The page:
Hungarian Prime Minister Viktor Orban was suspended from the European Union’s biggest political family, sharpening a divide between mainstream parties and euroskeptic forces two months before key EU legislative elections.
At a meeting on Wednesday in Brussels, Europe’s Christian Democrats froze the membership of Orban’s Fidesz party in response to the Hungarian leader’s erosion of democratic standards, opposition to immigration and criticism of EU institutions and personalities.
The move signals greater resolve by the EU’s establishment to confront a euroskeptic ideology that has fuelled watershed decisions including Brexit amid a campaign for European Parliament elections.
“Suspension is needed,” Manfred Weber, leader of the Christian Democrats in the 28-nation assembly, told reporters after the European party as a whole voted 190 to three for the penalty against Fidesz. “We came to clear and constructive results.”
Nationalist movements including the League party of Italian Deputy Premier Matteo Salvini aim to make enough gains in the May 23-26 ballot to disrupt EU business, raising the stakes for the likes of German Chancellor Angela Merkel and French President Emmanuel Macron.
The suspension of Fidesz by its EU umbrella group, also known as the European People’s Party, ends years of EPP efforts to paper over differences with Orban as he championed the creation of an “illiberal” state.
The Fidesz divide with the rest of the EPP grew after populist parties took power in Italy and moves in Hungary, Poland and Romania for greater political control over state institutions sparked fears of a return to authoritarian rule 30 years after the collapse of communism.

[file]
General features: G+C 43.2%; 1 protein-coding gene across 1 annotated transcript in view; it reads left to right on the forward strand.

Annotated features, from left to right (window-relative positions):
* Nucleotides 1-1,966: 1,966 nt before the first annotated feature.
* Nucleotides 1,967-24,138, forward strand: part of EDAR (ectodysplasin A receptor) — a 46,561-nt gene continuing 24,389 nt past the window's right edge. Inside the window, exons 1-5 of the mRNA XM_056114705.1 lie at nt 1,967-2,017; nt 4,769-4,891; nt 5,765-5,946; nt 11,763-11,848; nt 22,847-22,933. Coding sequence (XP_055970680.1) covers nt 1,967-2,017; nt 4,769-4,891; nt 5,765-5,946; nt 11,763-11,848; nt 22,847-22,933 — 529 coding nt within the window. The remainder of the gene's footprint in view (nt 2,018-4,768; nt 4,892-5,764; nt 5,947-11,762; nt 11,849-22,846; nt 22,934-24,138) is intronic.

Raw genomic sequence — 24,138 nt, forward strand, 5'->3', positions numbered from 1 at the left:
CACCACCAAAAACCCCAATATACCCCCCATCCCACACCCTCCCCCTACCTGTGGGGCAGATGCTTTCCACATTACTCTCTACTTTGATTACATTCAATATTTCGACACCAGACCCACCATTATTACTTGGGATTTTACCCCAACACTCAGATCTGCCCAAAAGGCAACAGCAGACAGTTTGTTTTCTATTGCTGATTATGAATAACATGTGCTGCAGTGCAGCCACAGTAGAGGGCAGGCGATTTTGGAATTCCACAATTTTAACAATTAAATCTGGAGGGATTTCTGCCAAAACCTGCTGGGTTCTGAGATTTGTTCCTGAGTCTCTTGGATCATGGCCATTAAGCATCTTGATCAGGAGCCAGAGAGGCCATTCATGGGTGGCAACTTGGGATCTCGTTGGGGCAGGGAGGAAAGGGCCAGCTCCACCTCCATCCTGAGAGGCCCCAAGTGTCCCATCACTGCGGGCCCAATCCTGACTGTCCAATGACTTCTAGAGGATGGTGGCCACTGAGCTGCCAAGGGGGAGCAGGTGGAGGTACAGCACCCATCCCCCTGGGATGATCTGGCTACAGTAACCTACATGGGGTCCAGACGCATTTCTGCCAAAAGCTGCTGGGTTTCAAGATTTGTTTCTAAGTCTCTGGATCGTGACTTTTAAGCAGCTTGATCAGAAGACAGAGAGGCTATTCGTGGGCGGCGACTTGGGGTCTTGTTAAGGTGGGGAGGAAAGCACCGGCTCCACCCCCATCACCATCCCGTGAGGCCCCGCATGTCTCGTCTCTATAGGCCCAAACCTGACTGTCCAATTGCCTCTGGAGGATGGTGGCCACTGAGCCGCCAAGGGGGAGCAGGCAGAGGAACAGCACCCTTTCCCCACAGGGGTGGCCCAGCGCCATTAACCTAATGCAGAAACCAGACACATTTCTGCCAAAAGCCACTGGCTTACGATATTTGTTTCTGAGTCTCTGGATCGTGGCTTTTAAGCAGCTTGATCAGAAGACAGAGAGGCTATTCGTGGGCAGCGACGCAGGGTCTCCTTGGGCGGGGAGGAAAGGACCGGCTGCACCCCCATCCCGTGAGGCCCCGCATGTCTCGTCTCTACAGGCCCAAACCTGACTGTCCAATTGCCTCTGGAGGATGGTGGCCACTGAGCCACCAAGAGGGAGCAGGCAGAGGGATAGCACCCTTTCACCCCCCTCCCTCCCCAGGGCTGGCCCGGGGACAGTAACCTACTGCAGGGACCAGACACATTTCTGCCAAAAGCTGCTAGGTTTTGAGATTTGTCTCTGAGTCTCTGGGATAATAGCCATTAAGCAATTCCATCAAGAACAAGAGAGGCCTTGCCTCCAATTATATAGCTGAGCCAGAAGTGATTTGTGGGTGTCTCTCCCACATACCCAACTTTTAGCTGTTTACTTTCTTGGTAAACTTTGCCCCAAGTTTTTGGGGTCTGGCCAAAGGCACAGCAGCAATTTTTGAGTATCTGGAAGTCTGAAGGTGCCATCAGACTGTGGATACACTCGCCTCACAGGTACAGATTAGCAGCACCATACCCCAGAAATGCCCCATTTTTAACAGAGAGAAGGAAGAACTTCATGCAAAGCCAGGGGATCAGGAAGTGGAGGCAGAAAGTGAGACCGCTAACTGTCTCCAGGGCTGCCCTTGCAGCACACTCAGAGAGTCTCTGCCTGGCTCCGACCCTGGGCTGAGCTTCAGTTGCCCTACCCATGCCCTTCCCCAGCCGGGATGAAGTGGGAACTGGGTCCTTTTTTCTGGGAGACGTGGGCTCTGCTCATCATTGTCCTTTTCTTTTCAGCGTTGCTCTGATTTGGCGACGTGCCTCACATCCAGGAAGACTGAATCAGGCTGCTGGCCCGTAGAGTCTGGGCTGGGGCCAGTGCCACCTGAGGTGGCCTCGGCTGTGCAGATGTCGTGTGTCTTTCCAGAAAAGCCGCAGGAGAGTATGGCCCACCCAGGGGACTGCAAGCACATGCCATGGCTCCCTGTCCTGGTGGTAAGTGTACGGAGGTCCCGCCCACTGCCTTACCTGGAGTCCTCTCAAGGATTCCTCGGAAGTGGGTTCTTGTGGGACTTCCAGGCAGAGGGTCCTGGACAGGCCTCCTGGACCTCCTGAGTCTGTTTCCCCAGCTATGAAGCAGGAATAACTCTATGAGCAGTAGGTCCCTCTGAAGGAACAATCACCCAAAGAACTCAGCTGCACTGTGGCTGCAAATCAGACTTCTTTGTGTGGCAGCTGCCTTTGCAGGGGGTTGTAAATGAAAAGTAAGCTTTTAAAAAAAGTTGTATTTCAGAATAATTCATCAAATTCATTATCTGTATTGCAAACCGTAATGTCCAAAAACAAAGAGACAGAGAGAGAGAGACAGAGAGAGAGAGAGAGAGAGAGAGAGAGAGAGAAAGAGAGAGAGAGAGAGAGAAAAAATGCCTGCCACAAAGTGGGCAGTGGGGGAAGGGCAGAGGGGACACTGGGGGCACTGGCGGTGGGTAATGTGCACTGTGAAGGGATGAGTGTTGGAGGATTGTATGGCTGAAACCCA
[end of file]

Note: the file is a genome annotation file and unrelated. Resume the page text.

The suspension will have an immediate impact on Orban by denying him the chance to take part in a meeting of EPP leaders on Thursday in Brussels before an EU summit. Under the penalty decision, the European party will create an “evaluation committee” to monitor Fidesz’s respect for the rule of law and other EU values.
The sanction comes at a sensitive time for the EPP, which includes Mrs Merkel and members from every other EU country.
The Christian Democrats will see their share of seats in the EU Parliament fall to 26 percent after the upcoming elections from 29 percent at the moment, according to the latest forecasts by the assembly.
While the group is slated to remain the biggest in the EU Parliament, the faction’s projected seat total of 181 would shrink further were a Fidesz contingent of as many as 13 members forced out.
Furthermore, such a move could lead the Fidesz members to seek an alliance with other euroskeptic forces such as the League of Salvini. The League’s number of EU Parliament members will more than quadruple to 28, according to the latest projection by the assembly.
Nonetheless, the suspension of Fidesz may help the EPP in its bid to retain the presidency of the European Commission, the EU’s executive arm.
Mr Weber, who comes from Germany, is the candidate of the EU Christian Democrats to succeed Jean-Claude Juncker atop the commission when his term ends in October. With the appointment needing the endorsement of the assembly, the suspension of Fidesz keeps the EPP door open to a pro-EU majority coalition with left-of-center groups in the assembly after the elections in late May.